Within hours of the slaughter, cars in London were driving around flying Palestinian flags and blaring horns

Similar support occurred in cities across Europe and the United States. One video online shows recent illegal migrants (“asylum seekers”) at a Greek refugee camp cheering the success of Hamas. In Sydney, Australia, a pro-Hamas mob outside the Opera House chanted “gas the Jews.”

For everyone outside Israel, these are the most telling details of all.

The Israelis will respond as they see fit — it isn’t for non-Israelis to give them advice. Maybe Israel will cut off Gaza and starve Hamas out. Maybe they will have a full-scale military operation to rescue the Israeli captives. Or maybe they will finally put an end to this insoluble nightmare, raze Hamas to the ground, or clear all the Palestinians from that benighted strip. A strip which Egypt owned but nobody wants.

It could be a good time to do it. Very few countries in the Middle East still pretend to care about the Palestinians. Few ever did. If the Jordanians cared, they’d have taken in all the Palestinians from the West Bank when they lost the last war. The same goes for the Egyptians. Why should the Palestinians forever be Israel’s problem?

Of course the geopolitical repercussions of this — never mind of a much wider war — could be huge. And the fact that Tehran has orchestrated this is not surprising. Ever since Donald Trump signed the Abraham Accords, peace between Israel and the Arab world has been gathering pace, with more and more countries signing up to “normalize” relations with Israel. It has been a brilliant process, breaking the Palestinian authority’s deadlock on peace talks, and showing that peace can be achieved by going around the Palestinians, not giving them perpetual veto powers. And the greatest prize of all was in sight. As Netanyahu told me just a couple of weeks ago when we met in New York, “every day we are getting closer” to a deal with Saudi Arabia.

That would have caused one of the most important pieces of progress in the region in decades. It could also be a nightmare for Iran, for it would see a Sunni-Israeli, anti-Iranian revolutionary government coalition formally unite. No wonder Tehran has decided that this is the time to provoke the Israelis and scare the Sunni states off.

This, though, is the problem for the region. There are two problems in the meantime which are so big that they haven’t even been addressed. Perhaps they now should be. The first is the situation of the Palestinians within Israel. For years they have had a disputed status. They have full legal rights. Some are loyal citizens of the state, even serving in the army and the Knesset (parliament). But many others are not. Sources I have spoken to say that it is already known that Palestinians inside Israel did much of the scouting work and gun-running that made this weekend’s attacks possible. Perhaps some of that was performed by Palestinian Gazans, perhaps by Palestinian Israelis. Just a week before these attacks Israel reopened the Erez crossing — under international pressure — allowing Palestinian workers into Israel. A week later, Hamas flowed through those same gates.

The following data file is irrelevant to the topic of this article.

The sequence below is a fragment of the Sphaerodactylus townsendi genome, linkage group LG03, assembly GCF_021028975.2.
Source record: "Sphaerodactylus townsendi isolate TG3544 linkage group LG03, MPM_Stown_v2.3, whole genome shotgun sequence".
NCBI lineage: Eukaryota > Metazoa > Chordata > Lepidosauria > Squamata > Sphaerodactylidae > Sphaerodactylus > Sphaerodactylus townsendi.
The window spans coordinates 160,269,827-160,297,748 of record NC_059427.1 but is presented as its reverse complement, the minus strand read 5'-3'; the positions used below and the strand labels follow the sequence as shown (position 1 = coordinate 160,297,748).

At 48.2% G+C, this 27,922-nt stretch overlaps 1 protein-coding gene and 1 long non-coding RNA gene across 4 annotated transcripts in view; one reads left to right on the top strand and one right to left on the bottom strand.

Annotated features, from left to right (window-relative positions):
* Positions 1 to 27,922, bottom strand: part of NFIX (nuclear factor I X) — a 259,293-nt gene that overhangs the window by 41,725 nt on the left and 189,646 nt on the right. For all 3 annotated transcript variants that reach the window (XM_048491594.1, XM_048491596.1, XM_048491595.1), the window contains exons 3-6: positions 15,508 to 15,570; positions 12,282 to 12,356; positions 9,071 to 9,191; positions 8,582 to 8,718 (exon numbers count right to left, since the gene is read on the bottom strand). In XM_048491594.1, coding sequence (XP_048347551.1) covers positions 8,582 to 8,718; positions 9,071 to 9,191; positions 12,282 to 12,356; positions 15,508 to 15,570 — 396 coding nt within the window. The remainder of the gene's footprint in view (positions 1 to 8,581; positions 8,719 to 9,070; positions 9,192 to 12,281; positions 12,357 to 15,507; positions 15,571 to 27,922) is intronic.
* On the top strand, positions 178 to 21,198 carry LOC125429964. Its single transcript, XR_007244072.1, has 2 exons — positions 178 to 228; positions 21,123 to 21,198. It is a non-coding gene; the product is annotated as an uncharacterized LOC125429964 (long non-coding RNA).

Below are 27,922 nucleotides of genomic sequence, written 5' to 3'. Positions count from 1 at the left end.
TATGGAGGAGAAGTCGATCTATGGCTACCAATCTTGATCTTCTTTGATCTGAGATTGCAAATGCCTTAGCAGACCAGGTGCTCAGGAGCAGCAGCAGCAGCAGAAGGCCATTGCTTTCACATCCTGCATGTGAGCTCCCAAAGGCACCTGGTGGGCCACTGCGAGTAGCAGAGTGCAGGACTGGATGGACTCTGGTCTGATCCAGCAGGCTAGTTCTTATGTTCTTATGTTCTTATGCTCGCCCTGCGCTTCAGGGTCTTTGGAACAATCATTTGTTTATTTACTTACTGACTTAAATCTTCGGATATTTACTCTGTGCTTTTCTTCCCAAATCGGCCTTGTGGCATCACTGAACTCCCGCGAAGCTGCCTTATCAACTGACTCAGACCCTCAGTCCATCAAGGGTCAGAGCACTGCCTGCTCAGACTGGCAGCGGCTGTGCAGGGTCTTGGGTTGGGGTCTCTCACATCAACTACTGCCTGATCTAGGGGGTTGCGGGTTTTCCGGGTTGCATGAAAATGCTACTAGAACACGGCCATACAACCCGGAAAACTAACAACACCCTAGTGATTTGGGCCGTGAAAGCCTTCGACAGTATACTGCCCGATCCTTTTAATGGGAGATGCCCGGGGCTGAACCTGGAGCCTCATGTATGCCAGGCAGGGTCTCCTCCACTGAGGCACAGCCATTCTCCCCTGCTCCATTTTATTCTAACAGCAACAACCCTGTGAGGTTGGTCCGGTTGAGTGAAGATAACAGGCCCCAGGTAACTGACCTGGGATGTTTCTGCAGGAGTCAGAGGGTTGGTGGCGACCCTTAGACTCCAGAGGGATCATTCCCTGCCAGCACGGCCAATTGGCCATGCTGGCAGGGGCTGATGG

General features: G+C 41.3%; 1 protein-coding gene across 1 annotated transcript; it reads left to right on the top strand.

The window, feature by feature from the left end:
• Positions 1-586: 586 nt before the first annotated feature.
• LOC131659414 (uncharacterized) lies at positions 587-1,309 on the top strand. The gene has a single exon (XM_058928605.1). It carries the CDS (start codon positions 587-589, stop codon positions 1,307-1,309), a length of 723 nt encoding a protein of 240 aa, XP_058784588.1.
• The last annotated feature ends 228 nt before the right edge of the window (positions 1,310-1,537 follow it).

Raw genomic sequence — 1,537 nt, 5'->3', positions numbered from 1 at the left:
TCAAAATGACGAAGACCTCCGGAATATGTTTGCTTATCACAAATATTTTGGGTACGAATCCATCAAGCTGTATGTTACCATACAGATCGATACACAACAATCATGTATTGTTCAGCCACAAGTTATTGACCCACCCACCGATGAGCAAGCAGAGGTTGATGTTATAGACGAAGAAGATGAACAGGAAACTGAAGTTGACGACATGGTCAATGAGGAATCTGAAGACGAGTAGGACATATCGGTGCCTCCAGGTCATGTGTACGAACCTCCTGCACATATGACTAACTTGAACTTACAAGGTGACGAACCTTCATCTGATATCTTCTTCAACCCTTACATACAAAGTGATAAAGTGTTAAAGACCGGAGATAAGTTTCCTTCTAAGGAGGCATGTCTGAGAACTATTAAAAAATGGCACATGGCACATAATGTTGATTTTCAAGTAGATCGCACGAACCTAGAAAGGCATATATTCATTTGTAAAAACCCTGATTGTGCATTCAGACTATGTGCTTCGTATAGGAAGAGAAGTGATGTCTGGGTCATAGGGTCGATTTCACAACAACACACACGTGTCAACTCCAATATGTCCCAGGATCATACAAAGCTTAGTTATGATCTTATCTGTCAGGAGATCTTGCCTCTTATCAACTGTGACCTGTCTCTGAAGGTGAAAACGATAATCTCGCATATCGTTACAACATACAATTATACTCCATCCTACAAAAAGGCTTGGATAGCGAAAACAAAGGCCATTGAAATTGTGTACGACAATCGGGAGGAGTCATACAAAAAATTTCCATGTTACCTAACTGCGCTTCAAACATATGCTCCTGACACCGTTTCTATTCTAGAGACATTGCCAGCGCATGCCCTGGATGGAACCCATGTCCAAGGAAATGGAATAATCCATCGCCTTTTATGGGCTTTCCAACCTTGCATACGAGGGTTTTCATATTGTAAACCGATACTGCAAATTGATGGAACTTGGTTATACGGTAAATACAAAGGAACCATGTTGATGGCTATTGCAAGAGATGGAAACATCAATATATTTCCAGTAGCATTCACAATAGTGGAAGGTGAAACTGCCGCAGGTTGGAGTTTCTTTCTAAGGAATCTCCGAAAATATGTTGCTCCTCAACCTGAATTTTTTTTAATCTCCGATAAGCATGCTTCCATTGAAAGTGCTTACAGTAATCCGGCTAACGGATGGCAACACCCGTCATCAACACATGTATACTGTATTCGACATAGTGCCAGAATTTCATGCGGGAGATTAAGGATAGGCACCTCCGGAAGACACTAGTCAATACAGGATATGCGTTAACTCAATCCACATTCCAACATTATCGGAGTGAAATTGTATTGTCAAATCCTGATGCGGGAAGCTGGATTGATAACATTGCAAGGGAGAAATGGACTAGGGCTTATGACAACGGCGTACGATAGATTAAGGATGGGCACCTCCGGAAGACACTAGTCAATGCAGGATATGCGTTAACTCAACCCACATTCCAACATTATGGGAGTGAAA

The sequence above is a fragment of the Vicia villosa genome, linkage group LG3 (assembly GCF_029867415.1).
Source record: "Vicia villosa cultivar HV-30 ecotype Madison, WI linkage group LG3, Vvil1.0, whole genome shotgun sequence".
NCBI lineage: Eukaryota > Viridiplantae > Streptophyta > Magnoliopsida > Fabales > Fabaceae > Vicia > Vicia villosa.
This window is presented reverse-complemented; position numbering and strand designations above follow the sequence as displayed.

Expressing support for Hamas is expressing support for a terrorist group

If the massacre was solely co-ordinated by Palestinians from Gaza then that is serious for Gaza. But if it was done by any number of Hamas sympathizers among the Palestinians of Israel then it is a disaster. It will not be possible for Israel to cohere as a society if it becomes clear that any significant proportion of the country’s Palestinians are — as the most hard-line Israelis have often said — some kind of “fifth column.” The consequences of that conclusion are catastrophic for all sides.

The other point that must be made is a domestic one. I don’t believe it is for the British government or any other western government to tell the Israelis how to act. If Britain or the United States had just suffered what the citizens of Israel have, I doubt we would be in the mood to listen to calls for “restraint.” The Israelis should do whatever the Israelis have to do.

But the West also has a job to do. In the hours after the Hamas attacks, streets were quickly filled with people rallying to show their support for the terror, and this is very much our business. It is Britain that has harbored Iranian Revolutionaries, Hamas supporters and others for decades. It is Britain who in the name of liberal democracy and “tolerance” have given these people rights they would never give us in return. It is Britain who have been played for fools. Hamas is a proscribed terror organisation in this country. Expressing support for Hamas is expressing support for a terrorist group —- a crime in the UK.

So I have a challenge for Prime Minister Rishi Sunak, Suella Braverman, Keir Starmer and the rest of them. Don’t just say you stand against terror — show it. Don’t just say you stand beside Israel — show it. Treat these people as we did the supporters of ISIS. Take their passports, strip their citizenship, forcibly remove them from this country. Britain and the West writ large neither want nor need them. They can take their chances in Gaza. The “peace rave” is over.

This article was originally published in The Spectator’s UK magazine. Subscribe to the World edition here.

The post The West must not accommodate Hamas supporters at home appeared first on The Spectator World.